Officials celebrate start of Route 146 repair; road set for completion by 2025


NORTH SMITHFIELD – Rhode Island Department of Transportation Director Peter Alviti, U.S. Senators Jack Reed and Sheldon Whitehouse, Congressmen Jim Langevin and David Cicilline, and other state and local leaders gathered on the side of Route 146 in North Smithfield on Wednesday to highlight the much-needed improvements to Route 146 made possible by a $65 million grant secured this summer by the state’s congressional delegation.

The estimated $150 million project will replace multiple bridges along the Route 146 corridor, repave 8 miles of roadway and correct numerous safety and congestion problems – including at the Sayles Hill Road interchange where today’s event took place.

RIDOT’s project will remove the traffic signal where Route 146 meets Sayles Hill Road and build a bridge so the highway can pass freely over the road. The intersection averages more than 85 crashes per year and is a source of significant congestion and travel delay. It is the only signalized intersection on the entire Route 146 highway corridor in Rhode Island.

“Today, we are announcing the start of relief for the 170,000 vehicles that navigate the bumps and ruts of Route 146 every day. Help is on the way. This is a critical transportation route that has gone unimproved for far too long,” Alviti said. “Once again our Congressional delegation has gone to bat for Rhode Island and delivered tens of millions of dollars in grant funding so we can properly address all our concerns with Route 146 in a single project. We owe them a huge debt of gratitude.”

“This federal investment will allow RIDOT to go beyond simply fixing what we have. It will lead to significant safety improvements, including the reconfiguration of the Sayles Hill Road intersection,” said Reed, the ranking member of the Appropriations Subcommittee on Transportation, Housing, and Urban Development.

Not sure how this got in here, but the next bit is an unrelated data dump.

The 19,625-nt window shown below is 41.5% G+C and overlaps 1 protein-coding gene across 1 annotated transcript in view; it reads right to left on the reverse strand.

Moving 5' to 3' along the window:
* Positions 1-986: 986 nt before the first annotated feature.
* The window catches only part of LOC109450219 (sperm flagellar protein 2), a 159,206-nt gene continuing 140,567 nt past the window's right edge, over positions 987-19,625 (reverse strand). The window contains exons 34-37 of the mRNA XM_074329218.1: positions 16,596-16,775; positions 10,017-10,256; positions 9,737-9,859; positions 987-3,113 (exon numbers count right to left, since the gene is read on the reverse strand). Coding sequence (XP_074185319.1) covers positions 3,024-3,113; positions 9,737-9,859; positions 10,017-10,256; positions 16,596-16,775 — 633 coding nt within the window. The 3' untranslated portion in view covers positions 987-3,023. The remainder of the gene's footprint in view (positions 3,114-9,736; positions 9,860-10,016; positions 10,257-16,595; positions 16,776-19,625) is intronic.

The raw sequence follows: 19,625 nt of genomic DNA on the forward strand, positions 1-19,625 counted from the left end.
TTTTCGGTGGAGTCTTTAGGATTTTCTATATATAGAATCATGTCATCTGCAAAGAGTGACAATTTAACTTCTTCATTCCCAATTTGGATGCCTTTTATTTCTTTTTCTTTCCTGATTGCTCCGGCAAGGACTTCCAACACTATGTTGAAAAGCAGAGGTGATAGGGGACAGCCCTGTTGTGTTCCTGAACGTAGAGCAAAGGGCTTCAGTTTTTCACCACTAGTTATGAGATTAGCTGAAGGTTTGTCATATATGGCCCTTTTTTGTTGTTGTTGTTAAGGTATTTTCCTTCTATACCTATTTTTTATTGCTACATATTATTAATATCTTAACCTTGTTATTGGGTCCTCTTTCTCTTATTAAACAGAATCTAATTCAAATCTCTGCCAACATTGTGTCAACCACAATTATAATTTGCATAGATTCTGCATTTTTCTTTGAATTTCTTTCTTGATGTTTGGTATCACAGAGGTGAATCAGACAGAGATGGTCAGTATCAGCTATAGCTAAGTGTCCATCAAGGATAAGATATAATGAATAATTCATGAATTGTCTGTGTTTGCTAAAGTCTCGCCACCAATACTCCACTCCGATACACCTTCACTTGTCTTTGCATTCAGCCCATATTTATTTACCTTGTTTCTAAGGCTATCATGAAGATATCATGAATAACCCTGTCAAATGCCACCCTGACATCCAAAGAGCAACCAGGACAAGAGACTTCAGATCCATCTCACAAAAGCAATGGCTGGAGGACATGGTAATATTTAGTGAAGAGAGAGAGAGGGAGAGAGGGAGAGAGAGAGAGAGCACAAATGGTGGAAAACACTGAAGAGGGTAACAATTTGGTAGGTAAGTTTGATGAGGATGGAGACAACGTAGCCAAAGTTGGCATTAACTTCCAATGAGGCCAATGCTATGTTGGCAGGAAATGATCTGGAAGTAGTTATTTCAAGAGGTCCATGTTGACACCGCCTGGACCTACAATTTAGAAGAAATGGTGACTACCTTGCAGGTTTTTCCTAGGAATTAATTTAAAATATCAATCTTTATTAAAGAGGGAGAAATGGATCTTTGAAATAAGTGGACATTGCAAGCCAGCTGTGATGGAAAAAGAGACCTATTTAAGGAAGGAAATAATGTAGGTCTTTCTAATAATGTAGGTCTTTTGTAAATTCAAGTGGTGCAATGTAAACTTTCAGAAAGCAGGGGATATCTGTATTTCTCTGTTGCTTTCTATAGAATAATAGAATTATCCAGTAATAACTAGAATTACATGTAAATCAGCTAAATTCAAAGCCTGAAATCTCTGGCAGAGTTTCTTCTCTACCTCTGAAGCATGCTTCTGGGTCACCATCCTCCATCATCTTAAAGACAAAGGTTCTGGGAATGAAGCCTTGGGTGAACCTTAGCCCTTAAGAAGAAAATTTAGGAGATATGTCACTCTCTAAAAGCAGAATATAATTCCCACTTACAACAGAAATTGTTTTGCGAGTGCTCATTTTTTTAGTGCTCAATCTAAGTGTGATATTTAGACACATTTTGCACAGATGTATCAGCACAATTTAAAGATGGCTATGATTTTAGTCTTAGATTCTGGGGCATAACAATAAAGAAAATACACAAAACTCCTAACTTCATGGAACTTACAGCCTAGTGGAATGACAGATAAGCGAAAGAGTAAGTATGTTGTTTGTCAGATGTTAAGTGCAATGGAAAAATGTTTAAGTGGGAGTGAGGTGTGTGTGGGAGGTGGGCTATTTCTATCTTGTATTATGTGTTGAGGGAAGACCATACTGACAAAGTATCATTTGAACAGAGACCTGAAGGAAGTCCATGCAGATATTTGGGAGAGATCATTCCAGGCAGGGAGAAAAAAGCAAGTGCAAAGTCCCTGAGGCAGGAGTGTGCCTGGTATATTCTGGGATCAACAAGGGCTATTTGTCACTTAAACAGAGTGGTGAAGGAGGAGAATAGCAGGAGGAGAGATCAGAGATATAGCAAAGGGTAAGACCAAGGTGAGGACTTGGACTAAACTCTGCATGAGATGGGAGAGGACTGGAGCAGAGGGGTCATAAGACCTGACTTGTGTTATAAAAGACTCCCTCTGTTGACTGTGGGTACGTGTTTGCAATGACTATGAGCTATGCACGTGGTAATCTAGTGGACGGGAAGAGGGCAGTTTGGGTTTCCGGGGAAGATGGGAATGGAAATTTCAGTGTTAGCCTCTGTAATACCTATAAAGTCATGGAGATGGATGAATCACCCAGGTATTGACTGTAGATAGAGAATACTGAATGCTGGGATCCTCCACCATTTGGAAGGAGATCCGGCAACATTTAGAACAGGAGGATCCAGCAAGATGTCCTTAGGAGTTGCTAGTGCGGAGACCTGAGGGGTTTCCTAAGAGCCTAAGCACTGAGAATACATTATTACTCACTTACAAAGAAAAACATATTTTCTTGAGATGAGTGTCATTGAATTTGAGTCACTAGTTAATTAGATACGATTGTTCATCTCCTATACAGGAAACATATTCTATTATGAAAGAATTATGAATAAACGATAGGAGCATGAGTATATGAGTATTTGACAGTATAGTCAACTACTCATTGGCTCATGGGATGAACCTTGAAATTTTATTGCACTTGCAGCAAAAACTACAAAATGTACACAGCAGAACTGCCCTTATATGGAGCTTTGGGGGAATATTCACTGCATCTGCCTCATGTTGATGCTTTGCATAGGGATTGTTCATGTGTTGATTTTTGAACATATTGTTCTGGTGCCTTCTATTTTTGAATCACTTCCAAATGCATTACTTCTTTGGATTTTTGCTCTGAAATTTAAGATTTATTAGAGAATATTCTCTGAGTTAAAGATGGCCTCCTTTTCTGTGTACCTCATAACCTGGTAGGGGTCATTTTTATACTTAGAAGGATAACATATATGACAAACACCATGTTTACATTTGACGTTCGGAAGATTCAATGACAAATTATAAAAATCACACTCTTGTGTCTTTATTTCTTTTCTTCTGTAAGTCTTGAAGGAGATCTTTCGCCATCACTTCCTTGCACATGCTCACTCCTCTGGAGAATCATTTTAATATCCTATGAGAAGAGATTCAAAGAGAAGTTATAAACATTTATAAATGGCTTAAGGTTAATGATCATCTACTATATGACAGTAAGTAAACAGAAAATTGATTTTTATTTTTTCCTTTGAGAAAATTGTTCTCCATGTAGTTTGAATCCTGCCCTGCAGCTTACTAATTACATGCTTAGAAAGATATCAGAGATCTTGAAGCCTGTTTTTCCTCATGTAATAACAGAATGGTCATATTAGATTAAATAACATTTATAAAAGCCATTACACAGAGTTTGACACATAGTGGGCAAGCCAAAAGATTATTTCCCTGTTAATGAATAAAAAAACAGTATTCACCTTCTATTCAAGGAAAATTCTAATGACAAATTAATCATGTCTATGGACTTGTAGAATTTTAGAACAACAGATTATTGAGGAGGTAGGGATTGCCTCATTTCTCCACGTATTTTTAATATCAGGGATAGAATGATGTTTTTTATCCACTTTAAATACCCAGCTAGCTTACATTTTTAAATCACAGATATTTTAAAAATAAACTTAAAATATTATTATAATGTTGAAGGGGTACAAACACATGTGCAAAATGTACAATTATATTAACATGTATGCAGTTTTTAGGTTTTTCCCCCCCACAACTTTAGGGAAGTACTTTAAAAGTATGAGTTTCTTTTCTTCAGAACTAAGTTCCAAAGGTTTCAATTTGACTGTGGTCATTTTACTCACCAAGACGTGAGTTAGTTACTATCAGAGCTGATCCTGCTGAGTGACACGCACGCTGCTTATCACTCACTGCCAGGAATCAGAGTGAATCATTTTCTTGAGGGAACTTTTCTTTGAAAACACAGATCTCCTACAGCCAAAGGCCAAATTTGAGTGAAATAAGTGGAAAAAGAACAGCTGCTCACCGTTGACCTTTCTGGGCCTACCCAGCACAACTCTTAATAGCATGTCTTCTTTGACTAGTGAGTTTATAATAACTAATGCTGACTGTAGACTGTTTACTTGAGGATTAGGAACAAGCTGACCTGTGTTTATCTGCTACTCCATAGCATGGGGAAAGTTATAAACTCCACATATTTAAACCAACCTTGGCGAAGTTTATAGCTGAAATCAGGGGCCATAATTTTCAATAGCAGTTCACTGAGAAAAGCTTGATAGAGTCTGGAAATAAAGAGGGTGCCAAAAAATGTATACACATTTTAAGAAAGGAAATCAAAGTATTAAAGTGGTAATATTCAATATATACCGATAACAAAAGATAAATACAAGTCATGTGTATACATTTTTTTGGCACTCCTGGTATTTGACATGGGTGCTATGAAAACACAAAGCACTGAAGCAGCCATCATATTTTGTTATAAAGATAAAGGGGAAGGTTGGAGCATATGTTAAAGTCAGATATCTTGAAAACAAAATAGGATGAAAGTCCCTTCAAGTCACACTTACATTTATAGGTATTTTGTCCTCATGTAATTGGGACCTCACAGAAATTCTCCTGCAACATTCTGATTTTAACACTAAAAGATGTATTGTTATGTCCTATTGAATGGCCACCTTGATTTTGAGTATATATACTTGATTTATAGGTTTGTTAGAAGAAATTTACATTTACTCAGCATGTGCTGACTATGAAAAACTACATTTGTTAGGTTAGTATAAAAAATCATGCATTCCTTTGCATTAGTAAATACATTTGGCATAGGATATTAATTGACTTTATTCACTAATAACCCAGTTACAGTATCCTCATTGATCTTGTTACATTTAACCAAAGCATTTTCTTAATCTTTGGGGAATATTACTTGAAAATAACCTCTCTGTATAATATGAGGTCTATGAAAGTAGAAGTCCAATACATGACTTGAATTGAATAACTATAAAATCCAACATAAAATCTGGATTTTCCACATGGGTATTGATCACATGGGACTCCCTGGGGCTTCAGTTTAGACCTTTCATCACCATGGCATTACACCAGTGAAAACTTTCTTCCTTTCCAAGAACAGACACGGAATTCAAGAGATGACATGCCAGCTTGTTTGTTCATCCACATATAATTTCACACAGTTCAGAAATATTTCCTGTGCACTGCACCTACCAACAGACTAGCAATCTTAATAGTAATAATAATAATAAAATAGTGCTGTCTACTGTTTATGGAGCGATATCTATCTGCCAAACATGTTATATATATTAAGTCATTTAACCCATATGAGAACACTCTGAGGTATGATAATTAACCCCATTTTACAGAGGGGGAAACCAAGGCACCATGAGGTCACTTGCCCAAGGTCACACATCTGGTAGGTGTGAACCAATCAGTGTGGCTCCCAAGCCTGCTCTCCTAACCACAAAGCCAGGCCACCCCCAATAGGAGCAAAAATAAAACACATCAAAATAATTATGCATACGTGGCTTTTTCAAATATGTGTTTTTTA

“I developed the INFRA program to clear our national backlog of major infrastructure projects, including the overhaul of Route 146,” said Whitehouse, who authored the INFRA Program in 2015 to help meet Rhode Island’s need for large-scale infrastructure investments. “As anyone who lives in the northern part of the state will tell you, driving on 146 can be a real headache. I’m thrilled that RIDOT won its largest federal grant ever and is ready to get Rhode Islanders to work upgrading Route 146 with new bridges and a modernized design.”

Other highlights of the project include:

• Replacing two bridges along the corridor and doing preservation work on four others
• Building frontage roads for easy and safe access to businesses at the Sayles Hill Road interchange
• Repaving Route 146 from the I-295 interchange to the Massachusetts state line Adding bus-on-shoulder accommodations along the southern end of Route 146 in North Providence and Providence
• Extending existing fiber optic lines and Intelligent Transportation Systems/traffic monitoring from the I-295 interchange to the Massachusetts state line
• Rebuilding the Route 146/Route 146A interchange, removing dangerous U-turns using a diverging diamond interchange
• Extending the weave length for the Route 99 Ramp and Route 146 south Improving the geometry of the I-295 southbound off-ramp to Route 146
• Building new drainage systems
• Replacing guardrail and making other safety improvements such as wrong way driving detection systems
More than 171,000 vehicles travel Route 146 between Providence and Worcester each day.

Design work is well underway and RIDOT anticipates advertising for construction in late 2021 with construction starting in spring 2022. Construction on the entire project will be complete in 2025.

All construction projects are subject to changes in schedule and scope depending on needs, circumstances, findings, and weather.

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